Pevonedistat Plus Azacitidine Shows Efficacy for Patients With Higher-Risk Myelodysplastic Syndromes

Pevonedistat plus azacitidine showed potential for promising efficacy in treatment of higher-risk myelodysplastic syndromes compared with azacitidine alone. Source: Getty Images
The following article features coverage from the 2021 Annual Meeting of the Society of Hematologic Oncology (SOHO). Click here to read more of Hematology Advisor‘s conference coverage.

In patients with higher-risk myelodysplastic syndromes (MDS), the combination of treatment with pevonedistat and azacitidine (AZA) was recently evaluated in the P-2001 study. Study results were presented at the Society of Hematologic Oncology (SOHO) 2021 Annual Meeting by Justin Watts, MD, of Sylvester Comprehensive Cancer Center at the University of Miami in Miami, FL, and colleagues.

This phase 2 study (ClinicalTrials.gov Identifier: NCT02610777) enrolled patients with higher-risk MDS, chronic myelomonocytic leukemia, and acute myeloid leukemia with 20% to 30% marrow blasts who had not had prior treatment with a hypomethylating agent. Patients were randomized 1:1 to receive either pevonedistat with AZA or AZA alone. The study originally had a primary endpoint of event-free survival (EFS), but the endpoint was changed to overall survival (OS).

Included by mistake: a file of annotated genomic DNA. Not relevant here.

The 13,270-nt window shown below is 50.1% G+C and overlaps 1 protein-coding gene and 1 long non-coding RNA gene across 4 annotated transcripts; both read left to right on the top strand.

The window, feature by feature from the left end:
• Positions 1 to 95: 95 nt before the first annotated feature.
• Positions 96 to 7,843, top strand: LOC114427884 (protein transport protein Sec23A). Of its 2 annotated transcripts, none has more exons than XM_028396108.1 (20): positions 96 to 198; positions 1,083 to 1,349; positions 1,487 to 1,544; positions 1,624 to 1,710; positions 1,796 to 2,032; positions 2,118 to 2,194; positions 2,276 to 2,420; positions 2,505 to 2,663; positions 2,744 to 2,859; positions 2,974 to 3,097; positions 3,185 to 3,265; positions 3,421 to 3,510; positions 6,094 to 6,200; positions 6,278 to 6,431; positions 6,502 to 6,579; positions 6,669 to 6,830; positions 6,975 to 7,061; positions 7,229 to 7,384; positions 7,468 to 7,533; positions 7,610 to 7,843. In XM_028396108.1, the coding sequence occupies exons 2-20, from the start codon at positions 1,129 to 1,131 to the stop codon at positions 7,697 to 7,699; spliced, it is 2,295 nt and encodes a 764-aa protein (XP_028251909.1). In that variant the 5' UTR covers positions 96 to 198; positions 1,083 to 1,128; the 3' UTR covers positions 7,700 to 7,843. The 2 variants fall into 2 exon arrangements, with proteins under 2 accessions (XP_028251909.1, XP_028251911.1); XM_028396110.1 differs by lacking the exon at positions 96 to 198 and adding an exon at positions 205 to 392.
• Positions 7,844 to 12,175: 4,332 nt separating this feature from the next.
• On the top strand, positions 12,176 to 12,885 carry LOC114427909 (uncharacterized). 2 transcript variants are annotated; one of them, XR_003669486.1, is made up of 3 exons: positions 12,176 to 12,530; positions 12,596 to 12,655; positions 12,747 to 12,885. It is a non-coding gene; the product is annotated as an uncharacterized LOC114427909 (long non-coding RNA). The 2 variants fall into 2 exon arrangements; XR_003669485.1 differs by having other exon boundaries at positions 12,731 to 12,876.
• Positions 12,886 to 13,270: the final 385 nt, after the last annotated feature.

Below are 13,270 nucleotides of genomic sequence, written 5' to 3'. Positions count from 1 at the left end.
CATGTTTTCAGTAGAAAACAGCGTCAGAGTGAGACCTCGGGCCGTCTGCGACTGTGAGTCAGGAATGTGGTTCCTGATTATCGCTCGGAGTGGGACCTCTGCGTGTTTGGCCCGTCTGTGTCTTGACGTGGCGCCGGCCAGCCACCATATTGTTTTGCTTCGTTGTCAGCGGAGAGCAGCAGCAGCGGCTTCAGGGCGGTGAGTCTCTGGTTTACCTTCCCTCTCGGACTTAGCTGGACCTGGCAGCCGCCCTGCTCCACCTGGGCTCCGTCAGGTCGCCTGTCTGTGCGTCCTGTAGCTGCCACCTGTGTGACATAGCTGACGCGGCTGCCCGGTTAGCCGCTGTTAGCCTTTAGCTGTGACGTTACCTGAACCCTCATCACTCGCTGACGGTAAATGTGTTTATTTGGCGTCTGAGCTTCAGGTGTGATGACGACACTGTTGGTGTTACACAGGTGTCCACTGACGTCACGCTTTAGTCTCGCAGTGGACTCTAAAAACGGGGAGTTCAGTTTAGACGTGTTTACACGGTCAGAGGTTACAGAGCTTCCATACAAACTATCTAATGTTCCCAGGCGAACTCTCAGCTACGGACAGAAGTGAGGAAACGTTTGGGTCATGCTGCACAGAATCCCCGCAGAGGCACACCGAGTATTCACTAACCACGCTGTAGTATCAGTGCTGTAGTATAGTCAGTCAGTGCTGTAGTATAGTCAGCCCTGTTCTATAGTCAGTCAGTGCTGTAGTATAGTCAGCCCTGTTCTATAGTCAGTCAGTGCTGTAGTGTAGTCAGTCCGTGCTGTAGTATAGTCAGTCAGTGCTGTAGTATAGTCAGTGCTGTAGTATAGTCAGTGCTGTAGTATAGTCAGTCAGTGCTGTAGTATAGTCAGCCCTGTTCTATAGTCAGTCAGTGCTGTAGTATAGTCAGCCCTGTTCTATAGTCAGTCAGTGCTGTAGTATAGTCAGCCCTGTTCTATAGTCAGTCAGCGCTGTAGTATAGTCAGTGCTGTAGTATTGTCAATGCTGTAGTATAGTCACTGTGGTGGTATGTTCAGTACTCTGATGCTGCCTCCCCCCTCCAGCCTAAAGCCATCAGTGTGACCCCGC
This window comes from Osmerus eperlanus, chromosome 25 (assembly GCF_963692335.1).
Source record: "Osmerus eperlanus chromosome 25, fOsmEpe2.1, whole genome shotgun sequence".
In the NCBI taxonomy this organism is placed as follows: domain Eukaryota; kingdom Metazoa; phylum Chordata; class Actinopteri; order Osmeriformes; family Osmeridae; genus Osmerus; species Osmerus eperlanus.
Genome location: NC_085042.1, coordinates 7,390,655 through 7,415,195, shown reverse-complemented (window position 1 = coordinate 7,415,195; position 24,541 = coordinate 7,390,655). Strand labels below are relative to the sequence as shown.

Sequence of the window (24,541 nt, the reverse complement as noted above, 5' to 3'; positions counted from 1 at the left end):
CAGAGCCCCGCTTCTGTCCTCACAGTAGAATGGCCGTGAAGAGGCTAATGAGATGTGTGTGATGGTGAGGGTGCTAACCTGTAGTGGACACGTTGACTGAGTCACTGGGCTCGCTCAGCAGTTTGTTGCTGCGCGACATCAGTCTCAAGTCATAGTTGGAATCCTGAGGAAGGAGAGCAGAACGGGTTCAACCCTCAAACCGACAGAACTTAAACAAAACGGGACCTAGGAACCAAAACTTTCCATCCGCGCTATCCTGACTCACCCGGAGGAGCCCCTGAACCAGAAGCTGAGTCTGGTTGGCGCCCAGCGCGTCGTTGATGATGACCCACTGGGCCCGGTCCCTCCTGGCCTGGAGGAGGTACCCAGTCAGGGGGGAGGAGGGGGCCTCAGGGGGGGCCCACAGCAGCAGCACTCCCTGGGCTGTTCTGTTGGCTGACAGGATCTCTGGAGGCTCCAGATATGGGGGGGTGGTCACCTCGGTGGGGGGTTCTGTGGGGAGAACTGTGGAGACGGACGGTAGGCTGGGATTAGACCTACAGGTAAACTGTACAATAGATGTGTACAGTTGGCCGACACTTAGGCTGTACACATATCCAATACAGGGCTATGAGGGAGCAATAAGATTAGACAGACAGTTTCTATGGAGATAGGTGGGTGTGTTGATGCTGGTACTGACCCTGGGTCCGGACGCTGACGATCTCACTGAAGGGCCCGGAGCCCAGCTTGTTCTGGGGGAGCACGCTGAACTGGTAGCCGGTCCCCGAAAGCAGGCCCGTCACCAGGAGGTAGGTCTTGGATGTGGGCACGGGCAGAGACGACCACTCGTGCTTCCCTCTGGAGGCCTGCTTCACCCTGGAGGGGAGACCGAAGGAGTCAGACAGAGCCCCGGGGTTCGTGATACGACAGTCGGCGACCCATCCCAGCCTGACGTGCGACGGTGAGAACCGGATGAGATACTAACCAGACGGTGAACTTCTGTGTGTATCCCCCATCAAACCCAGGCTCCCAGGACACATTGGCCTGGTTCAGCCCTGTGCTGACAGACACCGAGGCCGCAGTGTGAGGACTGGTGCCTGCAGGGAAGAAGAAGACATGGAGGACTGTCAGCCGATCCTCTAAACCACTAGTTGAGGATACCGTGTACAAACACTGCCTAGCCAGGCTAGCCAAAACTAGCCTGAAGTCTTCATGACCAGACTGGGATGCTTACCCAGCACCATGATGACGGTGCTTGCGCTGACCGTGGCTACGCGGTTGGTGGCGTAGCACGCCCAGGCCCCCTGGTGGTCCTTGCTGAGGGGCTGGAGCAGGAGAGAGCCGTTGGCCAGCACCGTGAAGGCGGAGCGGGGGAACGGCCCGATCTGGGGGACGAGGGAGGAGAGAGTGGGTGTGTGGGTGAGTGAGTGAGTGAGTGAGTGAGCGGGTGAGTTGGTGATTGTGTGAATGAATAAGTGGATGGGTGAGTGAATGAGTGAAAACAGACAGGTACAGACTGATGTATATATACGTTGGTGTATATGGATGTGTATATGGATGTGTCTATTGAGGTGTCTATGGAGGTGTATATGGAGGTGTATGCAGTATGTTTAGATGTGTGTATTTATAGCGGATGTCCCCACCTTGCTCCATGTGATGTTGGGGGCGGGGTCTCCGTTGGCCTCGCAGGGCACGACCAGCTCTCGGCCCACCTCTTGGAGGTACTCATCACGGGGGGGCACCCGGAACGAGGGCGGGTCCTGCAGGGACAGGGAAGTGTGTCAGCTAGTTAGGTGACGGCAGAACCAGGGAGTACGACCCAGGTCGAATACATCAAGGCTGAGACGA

In their poster, Dr Watts and colleagues focused on outcomes for the subset of patients with higher-risk MDS, which was defined as an intermediate or higher risk according to Revised International Prognostic Scoring System (IPSS-R) criteria. Some analyses used the Cleveland Clinic model formula for determining risk.